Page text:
It’s important to ensure your chicks have access to fresh feed and water. Positioning the feeders and waterers along the edges of the comfort zone will:

  • Keep the water and feed from being overheated
  • Help keep water and feed cleaner (chicks milling and sleeping under the warmth source often scatter bedding and feces)
  • Encourage the chicks to move around and get exercise

Be sure to have plenty of fresh feed and water when the chicks arrive:

  • At least two 1-quart or one 1-gallon waterer for every 25 to 50 chicks
  • Dip the beaks of several chicks into the water to help them locate it. These chicks will teach the rest.

Feeders

  • Day 1: Use clean egg flats, shallow pans or simple squares of paper with small piles of feed on them.
  • Day 2: Add proper feeders to the pens.
  • A few days later: Remove the messy papers, pans or egg flats once chicks have learned to eat from the feeders.

Waterers

  • Should be emptied, scrubbed, rinsed and refilled daily
  • Wet litter around waterers should be removed as often as possible. Dampness encourages disease and parasite transmission. The drier the premises, the healthier and happier the chicks.
  • At about 4 weeks of age, ducks and geese will appreciate a swimming area, but you will need to keep the wet litter cleaned up.
  • In winter months, you may need to purchase a water heater to prevent water from freezing.

As chicks grow

  • Feeders and waterers can be moved outward from the heat source, expanding their area of activity and helping keep the feeders and waterers clean.
  • As the birds grow, the feeders and waterers should be adjusted to the height of the back of a standing bird. This will help decrease contamination and minimize wastage

Feeding your chicks
It is important to select a complete feed that gives your chicks all the nutrition they need to grow into healthy hens. Once they’ve reached maturity,a high-quality complete layer feed will help to maximize egg production and quality. If they are broiler chicks, choose a feed designed to support their more rapid growth. Layer chicks will reach egg-laying age at about 18 to 20 weeks; broiler chicks will reach market weight at 8 to 10 weeks.

You may also consider occasional supplements to their diet, such as table scraps, scratch grains, oyster shell and grit. However, supplemental feeds should make up no more than 10 percent of a hen’s diet.

Purina offers a complete line of poultry feeds appropriate for each bird in your flock.

Lighting and heating for your chicks
A thermometer should be placed at the chicks’ level to accurately gauge temperature.

  • Adjust the brooder stove and/or heat lamps 24 hours in advance so that upon the chicks’ arrival, you’ve created a comfort zone that is 90º F at “chick level.”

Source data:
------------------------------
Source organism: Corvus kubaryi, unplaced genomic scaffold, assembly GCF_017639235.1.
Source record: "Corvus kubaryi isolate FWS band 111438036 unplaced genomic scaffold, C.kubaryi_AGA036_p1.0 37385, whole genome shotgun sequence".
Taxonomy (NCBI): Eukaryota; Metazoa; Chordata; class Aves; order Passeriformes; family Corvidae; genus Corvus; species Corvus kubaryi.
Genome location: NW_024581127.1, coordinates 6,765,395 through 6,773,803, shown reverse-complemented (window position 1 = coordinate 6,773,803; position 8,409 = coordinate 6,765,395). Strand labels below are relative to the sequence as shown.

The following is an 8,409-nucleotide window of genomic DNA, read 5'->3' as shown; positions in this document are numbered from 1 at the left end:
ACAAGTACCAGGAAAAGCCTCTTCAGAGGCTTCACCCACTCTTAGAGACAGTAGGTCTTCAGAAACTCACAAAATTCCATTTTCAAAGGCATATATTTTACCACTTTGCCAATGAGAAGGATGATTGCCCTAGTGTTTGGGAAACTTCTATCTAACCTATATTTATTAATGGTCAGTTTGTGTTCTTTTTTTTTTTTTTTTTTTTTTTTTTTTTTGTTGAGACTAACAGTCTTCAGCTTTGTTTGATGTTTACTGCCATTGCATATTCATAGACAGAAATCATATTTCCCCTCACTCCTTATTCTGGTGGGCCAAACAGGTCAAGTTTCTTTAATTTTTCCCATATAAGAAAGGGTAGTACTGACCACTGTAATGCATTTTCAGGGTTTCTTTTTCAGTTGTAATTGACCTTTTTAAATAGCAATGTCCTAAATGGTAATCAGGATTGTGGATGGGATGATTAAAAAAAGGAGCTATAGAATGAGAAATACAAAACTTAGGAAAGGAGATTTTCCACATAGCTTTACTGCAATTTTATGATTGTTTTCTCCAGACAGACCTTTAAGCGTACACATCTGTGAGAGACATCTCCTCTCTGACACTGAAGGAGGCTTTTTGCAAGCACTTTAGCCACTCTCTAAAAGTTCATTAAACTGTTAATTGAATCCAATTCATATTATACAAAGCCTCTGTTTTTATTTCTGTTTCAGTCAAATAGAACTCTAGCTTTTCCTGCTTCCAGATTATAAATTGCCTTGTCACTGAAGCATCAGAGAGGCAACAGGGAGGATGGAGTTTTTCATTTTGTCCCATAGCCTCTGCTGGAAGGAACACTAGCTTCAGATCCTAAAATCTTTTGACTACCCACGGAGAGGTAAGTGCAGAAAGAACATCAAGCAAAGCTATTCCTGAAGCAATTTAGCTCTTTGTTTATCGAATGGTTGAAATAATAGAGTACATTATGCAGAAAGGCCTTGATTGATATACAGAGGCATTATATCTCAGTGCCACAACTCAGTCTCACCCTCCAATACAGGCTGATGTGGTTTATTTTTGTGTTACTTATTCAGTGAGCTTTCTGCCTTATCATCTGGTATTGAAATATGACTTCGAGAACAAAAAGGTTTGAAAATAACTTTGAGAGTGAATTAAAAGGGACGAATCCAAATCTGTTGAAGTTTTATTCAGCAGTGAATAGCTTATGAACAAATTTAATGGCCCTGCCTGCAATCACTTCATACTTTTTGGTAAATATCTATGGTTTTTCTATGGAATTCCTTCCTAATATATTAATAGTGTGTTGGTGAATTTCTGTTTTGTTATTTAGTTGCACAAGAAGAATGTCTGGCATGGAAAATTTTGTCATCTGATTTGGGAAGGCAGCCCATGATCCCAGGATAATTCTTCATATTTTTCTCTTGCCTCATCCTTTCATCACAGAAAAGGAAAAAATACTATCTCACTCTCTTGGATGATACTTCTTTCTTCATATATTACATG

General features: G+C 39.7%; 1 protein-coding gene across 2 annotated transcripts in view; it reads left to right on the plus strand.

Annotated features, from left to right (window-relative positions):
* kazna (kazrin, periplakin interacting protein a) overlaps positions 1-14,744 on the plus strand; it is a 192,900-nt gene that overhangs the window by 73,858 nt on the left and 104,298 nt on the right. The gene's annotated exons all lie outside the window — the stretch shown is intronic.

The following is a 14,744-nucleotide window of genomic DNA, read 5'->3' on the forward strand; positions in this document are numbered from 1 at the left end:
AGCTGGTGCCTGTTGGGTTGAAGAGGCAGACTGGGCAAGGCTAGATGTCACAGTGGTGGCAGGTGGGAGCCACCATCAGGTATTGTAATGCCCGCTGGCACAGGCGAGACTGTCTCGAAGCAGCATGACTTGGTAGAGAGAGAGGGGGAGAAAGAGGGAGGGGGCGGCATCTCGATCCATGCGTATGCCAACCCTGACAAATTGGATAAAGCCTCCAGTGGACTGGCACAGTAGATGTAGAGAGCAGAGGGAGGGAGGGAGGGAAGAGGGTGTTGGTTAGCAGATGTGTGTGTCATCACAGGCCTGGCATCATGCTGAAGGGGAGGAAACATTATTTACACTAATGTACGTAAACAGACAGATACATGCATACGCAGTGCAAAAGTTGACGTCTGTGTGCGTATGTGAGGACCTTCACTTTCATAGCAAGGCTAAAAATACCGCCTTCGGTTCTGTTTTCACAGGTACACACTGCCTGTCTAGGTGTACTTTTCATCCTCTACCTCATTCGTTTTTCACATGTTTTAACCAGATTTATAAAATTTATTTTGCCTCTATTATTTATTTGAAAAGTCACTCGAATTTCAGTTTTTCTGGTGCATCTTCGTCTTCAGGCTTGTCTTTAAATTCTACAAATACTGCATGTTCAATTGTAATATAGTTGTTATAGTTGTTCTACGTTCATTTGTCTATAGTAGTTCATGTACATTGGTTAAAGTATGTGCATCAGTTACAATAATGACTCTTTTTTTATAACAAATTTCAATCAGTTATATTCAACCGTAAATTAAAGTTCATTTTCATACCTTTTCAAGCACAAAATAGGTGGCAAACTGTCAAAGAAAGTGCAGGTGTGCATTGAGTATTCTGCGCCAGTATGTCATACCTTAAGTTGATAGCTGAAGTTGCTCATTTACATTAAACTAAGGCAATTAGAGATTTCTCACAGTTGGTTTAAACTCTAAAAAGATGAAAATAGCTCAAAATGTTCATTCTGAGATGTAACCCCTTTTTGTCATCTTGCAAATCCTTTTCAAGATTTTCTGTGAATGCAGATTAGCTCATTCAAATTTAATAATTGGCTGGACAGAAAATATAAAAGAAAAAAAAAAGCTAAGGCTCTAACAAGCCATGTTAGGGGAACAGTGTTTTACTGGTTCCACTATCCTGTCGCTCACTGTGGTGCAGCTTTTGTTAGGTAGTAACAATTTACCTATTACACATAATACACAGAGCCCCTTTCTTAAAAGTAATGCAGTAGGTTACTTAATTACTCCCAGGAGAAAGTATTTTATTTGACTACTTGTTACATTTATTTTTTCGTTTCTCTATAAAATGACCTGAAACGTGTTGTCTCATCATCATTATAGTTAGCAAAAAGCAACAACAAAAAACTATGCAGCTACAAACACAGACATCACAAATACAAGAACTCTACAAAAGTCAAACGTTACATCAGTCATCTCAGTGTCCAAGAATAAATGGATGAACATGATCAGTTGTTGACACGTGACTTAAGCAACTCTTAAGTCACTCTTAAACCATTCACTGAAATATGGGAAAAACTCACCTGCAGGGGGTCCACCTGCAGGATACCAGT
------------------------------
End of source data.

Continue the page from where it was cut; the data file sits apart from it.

• For turkey chicks, the comfort zone should be 100º F.
  • Use a brooder guard (a plastic, cardboard or wire barrier) for a few days to encircle the brooding area so that the chicks don’t wander too far from the warmth.
  • Once chicks have learned where the heat is, remove or expand the guard. This will allow the chicks to escape the heat if necessary. Getting overheated can be as dangerous as getting chilled.
  • Chicks that huddle under the lamp are too cold. Chicks that sprawl along the brooder guard are too hot. Chicks happily milling around all portions of the brooder area are comfortable.
  • The temperature can be gradually reduced by 5º F per week to a minimum of 55º F.

Even after your chicks have grown into hens, keep a standard old-fashioned 40-watt incandescent light bulb handy; or, if you’re using the new energy-efficient bulbs, a 28-watt halogen, 10-watt compact fluorescent, or 8-watt LED bulb, to maintain the artificial light necessary for egg laying to continue through the winter months.

Article Attributed to Purina Animal Nutrition

Animal Feed Price Increases

Monday, December 18th, 2017

There have been significant changes in the global vitamin market which will impact the availability and price of vitamins and premixes used to manufacture feed starting this month. Rest assured that we are committed to working with you to navigate this challenge while providing optimal nutrition from our suppliers. We’d like to share some details with you as to what is going on in the market.

Global supplies of vitamin A and vitamin E will be in short supply over the next few months, due to a manufacturing issue with one of the leading suppliers, BASF. Earlier this month, BASF declared force majeure for all its vitamin A and vitamin E and for several carotenoid products. This declaration is a legal clause that exempts them from fulfilling their contractual supply obligations for all their vitamin A and vitamin E products and several carotenoid products. It was made following a fire that reportedly damaged BASF’s citral facility in Germany. Citral is key to the manufacturing process of those vitamins.

This global supply issue and very limited availability of the impacted vitamins have resulted in significant price increases in the animal nutrition market. You will begin to see those prices reflected in pricing of animal feeds starting in December 2017. These price increases from manufacturers will impact the prices of feed in businesses across the country. We are doing what we can to mitigate the impact and will stay in close contact with you as we manage through this until supplies are restored.

Our number one priority is to continue to provide you with the quality products you and your customers expect from us. Thank you for working through this global industry challenge with us.

Please do not hesitate to reach out to us with any questions.

Kissimmee Valley Feed

Ultimate Purina Experience: Enter to Win!

Thursday, December 7th, 2017
Ultimate Purina ExperienceHere’s a chance to win the Ultimate Purina Experience!
Enter to for a chance to win a special behind-the-scenes VIP trip for two to St. Louis, MO. You and a guest will tour the Purina Animal Nutrition Center and the home of the Budweiser Clydesdales!
Plus, in addition to the tip, you get to choose from one of the 3 options below!
  1. Free Purina Horse & Training! Yes, you read that correctly! You can choose a horse from a select group of horses at the Purina Farm. Kerry Kuhn, A Purina Ambassador will train your new horse for 6 months!
  2. Already have a horse? Well, this option lets you train one-on-one or attend a clinic (for up to 4 days) with your choice of any Purina Ambassador listed on the flyer.
  3. Or you can choose to receive free Purina Feed for one year. Select the Purina horse feed that suits your needs and Purina will supply feed for up to 6 horses for the entire year! Maximum of 6 tons.
How do you enter? TEXT to number: 95323, and enter the work PURINA. Then hit send. Fill out the questions and you are entered!